Dillon in the Times

Incidentally, it’s obviously N*w C*mpl*x*ty week in the British press – here’s a very fine piece on James Dillon (whose music is also being performed in Huddersfield) in today’s Times.

The complexity came about as a way of creating music that approximates to the complexity of being alive today, he says. Which is why he was never tempted by minimalism. “I’m not keen on hypnotics,” he explains. “It’s why I gave up acid. They render you mindless; you stop thinking. There’s something politically and ideologically dangerous about it.”

But isn’t there a middle way? Composers who are producing more accessible music, such as Judith Weir and Julian Anderson, are the ones winning friends, aren’t they? “These are people who are — how does one put it? — embraced by the establishment. But are they winning audiences in France, Germany, Italy and Spain?” he asks. “The world is not England for me.”


4 thoughts on “Dillon in the Times

  1. Why do we need to put names to everything? Composers of new music should not be dictated to by fashion. Yes there is a middle way and it has no boundaries! Composers should put onto paper what is in their heads. To hell with fashion. That’s just the western equivalent of Shostakovitch’s Soviet repression. Don’t worry about critics. They represent just one person’s view. Don’t worry about academics. They should be teaching our up-and-coming just how to achieve what they want to. If you compose music the public likes to hear, then they will purchase your music and come along to concerts. If the public doesn’t like your music then you may need to re-examine your career path! Everything else is a diversion. And as a (new) composer, blogger and totally committed supporter of classical music, my strong impression is that the majority of the public want to return to their musical roots. They want memorable melodies and nice harmonies, not atonal, harsh, cacophonous noise.

  2. I’m sure James Dillon dislikes the term ‘new complexity’ as much as any other composer who might fall under that banner. I’m not happy with it either, hence the asterisking-out. (It’s quite an old description now, anyway.) But sometimes naming things is a useful way of dividing the world up into smaller, manageable units, so terms like this will persist.

    I’m not quite sure how Dillon might be described as being dictated to by fashion or not putting down what is in his head, though. If either of those were the case he surely wouldn’t be writing music that appeals to a small number of dedicated followers. I’d have thought that his (relative) obscurity and difficulty would be exactly the opposite of pandering to fashion? Which is, I expect, one important reason why he does compose like he does: because it is what’s ‘in his head’ and isn’t what populist fashions or market-driven tastes would prefer him to write.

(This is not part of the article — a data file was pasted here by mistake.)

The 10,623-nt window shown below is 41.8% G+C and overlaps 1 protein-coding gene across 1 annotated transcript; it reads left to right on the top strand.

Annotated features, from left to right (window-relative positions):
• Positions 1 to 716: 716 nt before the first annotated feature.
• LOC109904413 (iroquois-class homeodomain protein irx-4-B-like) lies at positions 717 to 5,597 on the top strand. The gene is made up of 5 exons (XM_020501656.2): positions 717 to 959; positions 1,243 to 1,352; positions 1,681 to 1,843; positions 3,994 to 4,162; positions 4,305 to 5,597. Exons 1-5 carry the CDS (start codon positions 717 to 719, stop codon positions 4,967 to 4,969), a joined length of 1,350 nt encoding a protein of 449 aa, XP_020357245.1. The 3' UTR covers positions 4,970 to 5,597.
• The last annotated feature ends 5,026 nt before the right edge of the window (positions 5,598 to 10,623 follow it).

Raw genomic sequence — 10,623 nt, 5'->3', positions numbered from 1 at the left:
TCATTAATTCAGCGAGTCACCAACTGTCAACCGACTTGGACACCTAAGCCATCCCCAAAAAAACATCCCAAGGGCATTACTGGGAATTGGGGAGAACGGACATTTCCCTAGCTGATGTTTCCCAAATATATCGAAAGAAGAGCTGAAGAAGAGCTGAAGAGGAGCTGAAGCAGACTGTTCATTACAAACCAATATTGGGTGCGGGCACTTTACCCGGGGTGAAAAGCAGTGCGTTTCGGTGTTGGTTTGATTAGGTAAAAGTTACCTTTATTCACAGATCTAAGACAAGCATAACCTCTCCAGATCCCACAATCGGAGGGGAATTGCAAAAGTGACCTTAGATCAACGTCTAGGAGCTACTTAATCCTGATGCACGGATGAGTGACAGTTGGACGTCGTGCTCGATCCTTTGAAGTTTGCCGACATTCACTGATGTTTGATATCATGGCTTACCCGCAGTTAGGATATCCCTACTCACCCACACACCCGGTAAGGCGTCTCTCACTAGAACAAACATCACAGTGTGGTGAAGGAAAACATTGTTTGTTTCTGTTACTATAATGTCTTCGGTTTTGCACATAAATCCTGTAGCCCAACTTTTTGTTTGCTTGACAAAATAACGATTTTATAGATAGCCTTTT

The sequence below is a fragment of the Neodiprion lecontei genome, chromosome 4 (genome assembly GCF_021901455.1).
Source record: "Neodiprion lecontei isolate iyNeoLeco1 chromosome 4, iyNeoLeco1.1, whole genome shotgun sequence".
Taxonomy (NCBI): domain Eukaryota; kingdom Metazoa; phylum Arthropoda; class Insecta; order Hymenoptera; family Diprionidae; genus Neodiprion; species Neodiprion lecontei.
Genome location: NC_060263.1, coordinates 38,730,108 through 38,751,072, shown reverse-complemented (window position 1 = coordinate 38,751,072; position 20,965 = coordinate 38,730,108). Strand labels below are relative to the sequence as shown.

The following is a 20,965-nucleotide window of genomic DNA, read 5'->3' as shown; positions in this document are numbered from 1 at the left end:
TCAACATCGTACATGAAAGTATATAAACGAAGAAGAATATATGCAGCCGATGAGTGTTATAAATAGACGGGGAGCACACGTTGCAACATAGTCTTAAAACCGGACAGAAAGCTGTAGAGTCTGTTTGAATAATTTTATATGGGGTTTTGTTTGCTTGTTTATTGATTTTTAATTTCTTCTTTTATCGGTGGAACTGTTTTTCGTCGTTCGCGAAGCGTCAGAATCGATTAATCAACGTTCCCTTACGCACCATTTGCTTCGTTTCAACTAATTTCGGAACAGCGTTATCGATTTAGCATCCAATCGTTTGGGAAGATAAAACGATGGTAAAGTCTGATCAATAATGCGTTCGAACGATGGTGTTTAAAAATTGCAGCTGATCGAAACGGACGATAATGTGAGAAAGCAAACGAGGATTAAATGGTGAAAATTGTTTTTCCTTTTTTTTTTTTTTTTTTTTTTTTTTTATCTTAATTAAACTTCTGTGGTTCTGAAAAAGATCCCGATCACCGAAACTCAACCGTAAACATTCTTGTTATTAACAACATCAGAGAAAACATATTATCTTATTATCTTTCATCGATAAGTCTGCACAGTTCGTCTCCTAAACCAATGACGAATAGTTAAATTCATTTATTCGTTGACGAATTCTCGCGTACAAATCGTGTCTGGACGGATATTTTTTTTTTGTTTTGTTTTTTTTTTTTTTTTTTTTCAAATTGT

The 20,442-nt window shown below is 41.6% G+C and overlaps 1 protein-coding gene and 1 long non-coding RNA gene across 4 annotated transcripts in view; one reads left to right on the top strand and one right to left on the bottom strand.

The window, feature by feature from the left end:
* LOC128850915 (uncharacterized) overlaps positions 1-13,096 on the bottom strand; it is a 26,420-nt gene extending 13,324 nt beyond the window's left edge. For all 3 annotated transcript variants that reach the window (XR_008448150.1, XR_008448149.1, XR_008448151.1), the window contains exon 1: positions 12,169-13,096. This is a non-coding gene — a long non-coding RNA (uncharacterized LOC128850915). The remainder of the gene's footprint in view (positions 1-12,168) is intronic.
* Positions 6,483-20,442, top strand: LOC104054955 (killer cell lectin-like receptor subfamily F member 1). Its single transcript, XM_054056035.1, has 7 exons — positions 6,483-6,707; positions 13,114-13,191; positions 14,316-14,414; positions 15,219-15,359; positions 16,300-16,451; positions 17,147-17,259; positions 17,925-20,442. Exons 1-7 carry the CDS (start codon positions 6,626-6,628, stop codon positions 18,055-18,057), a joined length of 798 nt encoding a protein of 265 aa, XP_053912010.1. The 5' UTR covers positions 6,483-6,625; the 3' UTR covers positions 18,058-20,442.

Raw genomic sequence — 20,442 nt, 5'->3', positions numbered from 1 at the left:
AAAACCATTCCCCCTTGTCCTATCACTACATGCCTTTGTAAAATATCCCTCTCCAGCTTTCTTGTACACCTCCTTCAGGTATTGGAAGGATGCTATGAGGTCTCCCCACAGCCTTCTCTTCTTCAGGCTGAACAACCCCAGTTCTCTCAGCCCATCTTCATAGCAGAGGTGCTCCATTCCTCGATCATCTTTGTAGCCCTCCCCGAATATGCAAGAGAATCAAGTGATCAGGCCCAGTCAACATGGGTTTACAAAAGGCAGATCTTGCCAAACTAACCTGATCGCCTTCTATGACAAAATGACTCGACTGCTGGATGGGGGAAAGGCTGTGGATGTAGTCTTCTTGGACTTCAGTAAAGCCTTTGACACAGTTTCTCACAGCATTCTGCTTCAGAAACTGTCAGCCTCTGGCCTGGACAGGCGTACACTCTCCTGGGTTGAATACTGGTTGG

He still does OK out of it, mind you.

  3. Your measured response to my rant has impelled me to rewrite much of the second part of my blog, which will hopefully be a lot clearer as a result. In it I have defined “fashionable” in contemporary classical music as that which is popular with music professionals, particularly critics and academics. Their musical tastes tend to be highly developed and intellectual, and they generally enjoy atonal, experimental music. Of course this rubs off onto graduate composers and academics, and the cycle continues. To my mind “fashionable” does not equate to “populist”. It is the poor old general public whose favoured music is often derisively referred to as “populist”. The public prefer the simple melodies and harmonies which are largely ignored by contemporary composers. Consequently the public sticks with all the old melodic favourites and are bewildered – or plain annoyed – by most contemporary classical music. Faced with 150-year-old music and traditions, or cacophonous contemporary music, it is no wonder that classical music is regarded as “elite” by so many.

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